Marketing can be a mad house. I’ve been working on the front lines in marketing for quite a while, and that’s one thing I’ve learned for sure. We always have so many projects going on–and so many changing priorities–that it can be hard to know what to do next.
When I first learned about agile marketing and the idea of using Scrum for marketing, I knew it was the right way for us to go. Some people weren’t so sure, and you can check out their side of the story in Scrum for Marketing Sucks! But, I wanted our whole department to adopt it right away!
Getting everyone to buy in was not as easy as I hoped, because some of my colleagues—who will remain nameless, Marco—are not exactly comfortable with change, if you know what I mean. While they bought into agile marketing in general, Scrum for marketing worried them. But, there are a few lessons I’ve learned in marketing that you just can’t ignore:
The principles of agile marketing and specifically Scrum for marketing seemed like the perfect solutions to bring some order to the chaos that was our daily life. I mean, look at some of these typical situations:
So, although we a do a great job in marketing IMHO, it seems like we are chasing our tail too much and wasting a lot of cycles. Scrum for marketing seemed like the perfect way for us to minimize the madness and kill some of the inefficiency, so I convinced our whole group to give it a try.
Things started off a bit rough. First, we put together a list of every program or project idea we could come up with. Not so tough. But, then we had to prioritize them for our first sprint. What a mess! People were certainly not OK with the idea that everything couldn’t be on the list. “So why not just make the sprint longer and put more on the list?” some people said. But, that is exactly the point of a limited work period. If you really want to adopt Scrum for marketing, it’s critical you only include as many items in a sprint as can be realistically completed in the sprint’s timeframe. Finally, people got it, and we had our task list for our first sprint! Yeah!
Well, actually it wasn’t that easy. Most experts on Scrum for marketing say you must put size estimates on your work. We almost had a fight break out over how to estimate the work for some tasks. We were pretty solid on estimating work for things like setting up an email campaign or getting t-shirts printed, but we had some issues with a couple of our designers. At first they flat out refused to commit to an estimate for new designs. They kept saying you simply can’t rush creativity. Having at least some sizing for your work is an essential aspect of Scrum for marketing, so we had to do something. Eventually, we got over this hiccup by breaking the big ‘creativity’ up into smaller ‘creative iterations’. The designers felt much more comfortable estimating time for a first draft, second draft and so forth with reviews in between. With our first foray into Scrum for marketing complete, sprint #1 was now underway!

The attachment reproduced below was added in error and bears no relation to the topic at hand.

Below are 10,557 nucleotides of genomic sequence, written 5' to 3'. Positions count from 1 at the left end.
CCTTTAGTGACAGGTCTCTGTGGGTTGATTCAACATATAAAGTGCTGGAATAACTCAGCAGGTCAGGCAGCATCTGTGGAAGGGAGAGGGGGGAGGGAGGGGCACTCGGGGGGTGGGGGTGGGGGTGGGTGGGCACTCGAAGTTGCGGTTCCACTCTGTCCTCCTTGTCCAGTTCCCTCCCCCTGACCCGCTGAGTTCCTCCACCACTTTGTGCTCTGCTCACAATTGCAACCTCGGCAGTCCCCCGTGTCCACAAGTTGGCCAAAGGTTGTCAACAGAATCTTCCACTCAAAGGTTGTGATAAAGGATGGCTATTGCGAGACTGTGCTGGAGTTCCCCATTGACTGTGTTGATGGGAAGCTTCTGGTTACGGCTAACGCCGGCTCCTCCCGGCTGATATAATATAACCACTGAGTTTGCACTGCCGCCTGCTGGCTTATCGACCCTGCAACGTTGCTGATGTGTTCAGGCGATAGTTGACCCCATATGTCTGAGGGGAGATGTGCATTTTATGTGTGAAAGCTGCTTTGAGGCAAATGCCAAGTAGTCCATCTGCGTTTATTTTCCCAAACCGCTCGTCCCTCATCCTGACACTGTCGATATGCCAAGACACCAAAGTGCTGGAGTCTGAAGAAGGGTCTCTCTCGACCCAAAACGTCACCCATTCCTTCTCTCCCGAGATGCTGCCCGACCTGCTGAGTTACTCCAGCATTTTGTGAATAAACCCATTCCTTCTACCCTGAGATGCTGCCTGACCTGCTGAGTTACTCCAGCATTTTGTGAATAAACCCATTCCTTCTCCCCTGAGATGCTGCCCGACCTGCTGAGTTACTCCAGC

Everything was going great, but then it almost came off the tracks. We were about halfway through our sprint #1 when the VP of Sales said he needed marketing to immediately produce a retention campaign for major accounts. Sales had just lost one of our big accounts and he was worried more would follow. One key discipline of Scrum for marketing is sticking to your sprint priorities. Big changes are supposed to happen outside the sprints in order to protect team productivity during a sprint. So I shared this with the Veep. His response was not pretty.
Fortunately, Seemo (our CMO get it? 😉 ) is a big believer in agile marketing in general and Scrum for marketing in particular. He showed the Veep of Sales what was on our current sprint list. But more importantly, he highlighted that the sprint would be over in a week and we could bump up the retention campaign to the next sprint, IF AND ONLY IF, he thought it was more important than everything else on our backlog.
Turns out, we actually pushed the retention campaign to sprint #4, because the Veep of Sales had forgetten all the other stuff he’d put on the backlog! Lesson learned on my end, Scrum for marketing is as much about managing customer expectations as it is about optimizing team productivity. +1 for SCRUM for marketing!
The whole Scrum for marketing process is going pretty well, now, but not everyone is a believer yet. The daily standup meetings don’t seem to be everyone’s favorite, and overall the team is not great at estimating work for each project, yet. But, I can tell you that early results of adopting SCRUM for marketing have been good. Its brought a lot more predictability to our group. Our campaign flow and lead flow isn’t subject to fits and starts. Even some of my old school teammates (Marco) are starting to see some benefits, even if they won’t publicly admit it. More importantly, everyone outside of marketing has a better handle of what we’re up to and is far less anxious about it (i.e., the marketing complaint meter has definitely dropped by an order of magnitude). Time will tell, but, even with only a few sprints under our belt, I can already see that we are not wasting as much time on fire drills. Everyone has a better idea of what’s coming, and the team is clearly happier.
Scrum for marketing rocks!